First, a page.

This is a strange one. I’m getting the stupid cyclical error message, the disc is brand new no stratches. I have scanned it with Clone DVD2 and DVD Strip and it scans fine, usually if it defected it will stop during the scan, but no problems. Then when I go to back it up, 60% it will stop and give me an the cyclical error message! Defective disc, or is it new protection? I have never had this happen to be able to successfully scan through a whole film and then get an error while burning.
I ripped and burned mr.&Mrs.Smith region 1 widescreen with CloneDVD2 188.8.131.52 and AnyDVD 184.108.40.206 no problem.
i’ll try the newest version of AnyDvd then, if that doesn’t work the disc must be deffective.
Seems like it is just a defective disc, makes no sense to me cause it plays.
it is not uncommon for a disk with mastering errors to play relatively problem free on a DVD player but still cause copying problems.
Copied it last night with clonedvd and anydvd and had no problem.
>>>>Seems like it is just a defective disc, makes no sense to me cause it plays.<<<
As ISS menions in his reply above, the fact that the disc will play has almost nothing at all to do with whether the disc is dirty, or smudged, or scratched, or damaged, or whether it might have mastering errors. A DVD Player is designed to try to ignore any errors, and move on. Most will check the frames before, and the frames after, and will try to substitute, and then will try to move on to the next playable part of the disc. They are designed to try to keep on going, and where possible to do so in a way so you are never even aware that the disc is seriously damaged.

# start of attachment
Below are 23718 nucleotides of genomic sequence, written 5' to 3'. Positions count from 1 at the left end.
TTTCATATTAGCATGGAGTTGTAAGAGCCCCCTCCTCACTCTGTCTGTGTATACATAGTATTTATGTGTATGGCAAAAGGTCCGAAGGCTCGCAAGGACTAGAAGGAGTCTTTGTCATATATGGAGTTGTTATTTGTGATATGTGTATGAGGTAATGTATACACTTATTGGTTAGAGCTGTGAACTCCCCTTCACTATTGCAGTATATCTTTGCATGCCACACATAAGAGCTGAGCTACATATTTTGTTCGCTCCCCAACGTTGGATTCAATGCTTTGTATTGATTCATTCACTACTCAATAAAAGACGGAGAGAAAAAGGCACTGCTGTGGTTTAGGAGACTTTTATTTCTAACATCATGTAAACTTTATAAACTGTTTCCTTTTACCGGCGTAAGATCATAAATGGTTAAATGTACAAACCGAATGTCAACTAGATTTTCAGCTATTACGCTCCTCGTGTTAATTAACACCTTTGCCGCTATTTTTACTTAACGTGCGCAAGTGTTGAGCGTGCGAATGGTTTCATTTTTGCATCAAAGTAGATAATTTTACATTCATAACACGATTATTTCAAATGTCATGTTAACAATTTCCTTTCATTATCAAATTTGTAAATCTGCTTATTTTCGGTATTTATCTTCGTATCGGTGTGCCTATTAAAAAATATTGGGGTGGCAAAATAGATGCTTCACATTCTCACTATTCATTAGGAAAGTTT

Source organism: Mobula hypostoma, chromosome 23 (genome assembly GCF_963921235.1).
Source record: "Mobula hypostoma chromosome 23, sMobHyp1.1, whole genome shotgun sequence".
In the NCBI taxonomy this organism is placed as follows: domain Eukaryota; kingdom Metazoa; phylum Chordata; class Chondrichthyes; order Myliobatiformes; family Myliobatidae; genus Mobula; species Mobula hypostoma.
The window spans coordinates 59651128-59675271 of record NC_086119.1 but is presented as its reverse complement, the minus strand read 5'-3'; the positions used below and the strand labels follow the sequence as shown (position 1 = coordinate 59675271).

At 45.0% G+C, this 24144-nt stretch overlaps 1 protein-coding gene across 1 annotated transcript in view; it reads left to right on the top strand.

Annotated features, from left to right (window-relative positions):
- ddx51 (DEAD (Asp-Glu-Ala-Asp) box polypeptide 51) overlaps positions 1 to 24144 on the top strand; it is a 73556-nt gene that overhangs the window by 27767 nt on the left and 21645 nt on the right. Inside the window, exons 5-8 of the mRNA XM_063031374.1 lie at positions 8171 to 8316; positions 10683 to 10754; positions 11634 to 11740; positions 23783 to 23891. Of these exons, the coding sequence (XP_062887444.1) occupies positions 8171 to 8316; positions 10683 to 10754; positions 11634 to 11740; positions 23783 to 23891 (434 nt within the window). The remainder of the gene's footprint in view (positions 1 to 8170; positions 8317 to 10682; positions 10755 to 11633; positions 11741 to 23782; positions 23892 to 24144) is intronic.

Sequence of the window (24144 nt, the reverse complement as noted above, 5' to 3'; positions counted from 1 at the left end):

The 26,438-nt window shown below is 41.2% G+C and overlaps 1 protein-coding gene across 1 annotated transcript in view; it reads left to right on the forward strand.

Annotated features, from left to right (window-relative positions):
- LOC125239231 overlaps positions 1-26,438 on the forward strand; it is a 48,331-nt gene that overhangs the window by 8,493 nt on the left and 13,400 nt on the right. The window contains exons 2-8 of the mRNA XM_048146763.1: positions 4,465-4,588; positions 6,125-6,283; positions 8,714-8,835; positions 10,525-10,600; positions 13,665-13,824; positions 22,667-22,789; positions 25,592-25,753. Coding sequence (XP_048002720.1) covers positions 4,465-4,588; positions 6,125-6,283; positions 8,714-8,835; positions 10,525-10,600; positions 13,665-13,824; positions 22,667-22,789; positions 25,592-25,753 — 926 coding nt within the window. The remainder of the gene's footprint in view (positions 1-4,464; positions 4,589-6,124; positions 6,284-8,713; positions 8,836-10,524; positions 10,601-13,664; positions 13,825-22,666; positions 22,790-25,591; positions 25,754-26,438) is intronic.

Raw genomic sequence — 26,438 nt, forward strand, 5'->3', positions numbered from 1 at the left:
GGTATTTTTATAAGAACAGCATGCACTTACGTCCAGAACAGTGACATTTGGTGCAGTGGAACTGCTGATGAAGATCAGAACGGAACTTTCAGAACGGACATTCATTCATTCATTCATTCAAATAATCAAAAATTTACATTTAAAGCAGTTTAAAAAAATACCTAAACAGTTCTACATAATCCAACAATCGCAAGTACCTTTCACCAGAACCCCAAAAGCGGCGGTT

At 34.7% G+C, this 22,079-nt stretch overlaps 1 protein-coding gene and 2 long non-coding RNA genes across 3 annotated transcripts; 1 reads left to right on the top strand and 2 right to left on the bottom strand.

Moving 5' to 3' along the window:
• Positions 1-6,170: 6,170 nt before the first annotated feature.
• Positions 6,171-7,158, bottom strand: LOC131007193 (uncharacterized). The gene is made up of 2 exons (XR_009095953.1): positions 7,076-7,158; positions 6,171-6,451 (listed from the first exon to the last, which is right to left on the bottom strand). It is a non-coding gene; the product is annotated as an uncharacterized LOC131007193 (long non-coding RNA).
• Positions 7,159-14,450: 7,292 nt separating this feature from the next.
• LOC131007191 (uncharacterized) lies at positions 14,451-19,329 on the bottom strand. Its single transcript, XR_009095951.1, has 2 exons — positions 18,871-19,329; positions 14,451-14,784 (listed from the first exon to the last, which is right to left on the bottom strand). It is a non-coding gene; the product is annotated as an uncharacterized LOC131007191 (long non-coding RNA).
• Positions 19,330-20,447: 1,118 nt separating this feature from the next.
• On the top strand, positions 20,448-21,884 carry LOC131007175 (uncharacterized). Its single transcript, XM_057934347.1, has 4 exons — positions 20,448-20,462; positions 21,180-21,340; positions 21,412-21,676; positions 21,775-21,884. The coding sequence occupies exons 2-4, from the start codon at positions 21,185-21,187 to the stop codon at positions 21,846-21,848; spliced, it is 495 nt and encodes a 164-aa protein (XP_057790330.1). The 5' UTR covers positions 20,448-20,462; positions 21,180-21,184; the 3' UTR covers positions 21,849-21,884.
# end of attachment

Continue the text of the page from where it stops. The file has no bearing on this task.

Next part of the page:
The same is true of the software on PCs that is intended to play a DVD (Media Player, for example, or Showtime, or any of the other major players).
MOST ripping programs are different, though. They are designed to try to get every last bit of data onto your hard drive. Without exception. If they cannot read even the tiniest bit of data, they usually stop and let you know.
There is only one exception that I know of (in popular ripping programs), and that is DVDFab Decrypter. Which is actually why I try to avoid using this one.
There are also a few rippers that let you go into the options screen and tell the software to “ignore read errors,” etc. DVDDecrypter has a few options for this sort of thing. However, you need to be careful when using this, since it may mean you are just ripping an unwatchable mess, if the disc has serious problems.
The “newness” of the disc has little bearing, lately. Sad, but true. I have read a lot of complaints about discs which came factory sealed (or appeared to be so), and were bought on day one of the release, which had obvious dirt, dust, grime, fingermarks, fingersmudges, etc. I saw a case recently where the guy claimed there was something that looked like pizza sauce smeared on his “War of the Worlds,” bought at a Best Buy on the Tuesday of release.
Now, having written all of that, I was able to back up my copy of Mr and Mrs Smith using DVDShrink, alone, with no other programs running at all. It did not appear to have Sony ARccOS on it, or Macrovision Ripguard. If your experiences are quite different, and you are dealing with the Region 1 release, I would clean that disc, carefully. Then, I would consider potential mastering errors, at which point I might go back to the store and ask for an exchange.
Hope this helps (and thanks to ISS for his correct reply above),
Yes, exactly. The question “why won’t it copy… after all it plays on my DVD player?” is a very uninformed question.
I go back to the early days of Fortran and Cobol and Unix East (MIT) and Unix West (Cal Tech). There was no DOS or Windows or PC’s or Macs. The software field was called “Fault Tolerance”. Which is short for “People F.U., so give them a break”. Machines also F.U. so how do we write a routine that will help machines work through a glitch(If X / Then Y)? Fault Tolerance came into broad use first in the banking industry because people kept messing up at the VersiTeller machines and got their cards sucked-in and not given back by the bank machines. Angry, angry, angry. Damn machines :a
Now Microsoft and Apple call it “user-friendly” :Z
Here endeth the History Lesson. There will be a quiz on Thursday.